Implications of the Findings– Policy and Managerial

The USA strategy has failed in practice in the Middle East and Asia- Pacific that are mentioned in this perspective. The distribution of powers in the geopolitical regions, which are highly unstable towards a situation of fragility. Any regional or trans-regional military intervention in the regions will result in regional instability which has implications for each other and it is also a significant impact on the global economy. A pre-emptive strike on the North Korean nuclear facilities and missile sites bring radioactive places and uncontrollable situation, which are not a moral option to disable the facilities. Technological neutralization could be a better choice of the solution although it is doubtful whether the USA will be able to deactivate the North Korean missile program by technical systems. Thus, the USA needs help from China to achieve a peaceful solution regarding the tensions in the regions.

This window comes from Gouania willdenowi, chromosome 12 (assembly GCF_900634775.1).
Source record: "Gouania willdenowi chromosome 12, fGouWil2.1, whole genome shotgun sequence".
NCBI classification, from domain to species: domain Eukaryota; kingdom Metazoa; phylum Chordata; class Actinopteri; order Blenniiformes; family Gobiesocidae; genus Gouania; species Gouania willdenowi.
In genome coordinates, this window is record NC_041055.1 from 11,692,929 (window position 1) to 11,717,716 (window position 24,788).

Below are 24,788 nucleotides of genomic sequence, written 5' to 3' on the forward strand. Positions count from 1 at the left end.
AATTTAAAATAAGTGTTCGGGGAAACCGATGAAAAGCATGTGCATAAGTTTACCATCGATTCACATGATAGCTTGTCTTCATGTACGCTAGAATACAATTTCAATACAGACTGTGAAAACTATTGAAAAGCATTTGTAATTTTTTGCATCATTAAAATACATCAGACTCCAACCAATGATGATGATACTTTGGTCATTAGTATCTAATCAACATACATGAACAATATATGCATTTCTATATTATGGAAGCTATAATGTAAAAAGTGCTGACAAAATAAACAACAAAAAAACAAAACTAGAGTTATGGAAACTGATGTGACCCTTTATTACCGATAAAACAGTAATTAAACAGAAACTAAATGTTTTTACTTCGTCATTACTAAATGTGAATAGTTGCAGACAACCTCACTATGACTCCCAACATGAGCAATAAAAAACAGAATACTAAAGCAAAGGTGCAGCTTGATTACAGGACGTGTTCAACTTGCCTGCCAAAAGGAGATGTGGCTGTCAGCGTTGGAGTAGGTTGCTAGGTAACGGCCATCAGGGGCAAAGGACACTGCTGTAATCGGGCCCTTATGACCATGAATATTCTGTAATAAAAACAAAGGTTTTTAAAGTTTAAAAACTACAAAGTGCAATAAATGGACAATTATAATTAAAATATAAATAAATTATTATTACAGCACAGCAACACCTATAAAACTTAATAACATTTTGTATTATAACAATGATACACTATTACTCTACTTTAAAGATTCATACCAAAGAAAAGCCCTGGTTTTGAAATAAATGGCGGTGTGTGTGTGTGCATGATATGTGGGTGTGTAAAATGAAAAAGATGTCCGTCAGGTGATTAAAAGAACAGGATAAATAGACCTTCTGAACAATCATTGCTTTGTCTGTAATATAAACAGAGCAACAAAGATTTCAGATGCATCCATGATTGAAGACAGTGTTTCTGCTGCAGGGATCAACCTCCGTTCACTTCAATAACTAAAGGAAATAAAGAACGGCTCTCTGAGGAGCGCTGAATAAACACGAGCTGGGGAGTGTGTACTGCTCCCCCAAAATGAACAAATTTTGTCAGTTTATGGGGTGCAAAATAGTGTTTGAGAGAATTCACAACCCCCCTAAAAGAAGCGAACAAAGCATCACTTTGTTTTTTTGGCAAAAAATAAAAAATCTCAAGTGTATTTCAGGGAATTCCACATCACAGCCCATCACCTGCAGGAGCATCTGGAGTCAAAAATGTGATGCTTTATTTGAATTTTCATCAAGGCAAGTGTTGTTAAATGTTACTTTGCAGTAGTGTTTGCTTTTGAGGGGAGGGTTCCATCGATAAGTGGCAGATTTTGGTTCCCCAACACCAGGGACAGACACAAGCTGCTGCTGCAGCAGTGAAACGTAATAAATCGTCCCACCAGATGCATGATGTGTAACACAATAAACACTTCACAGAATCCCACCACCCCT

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Citation: Roudgar I (2017) A Comparative Analysis of Strategic Competition in theMiddle East and Asia-Pacific. J Def Manag 7:164.

Copyright: © 2017 Roudgar I. This is an open-access article distributed under theterms of the Creative Commons Attribution License, which permits unrestricteduse, distribution, and reproduction in any medium, provided the original author andsource are credited.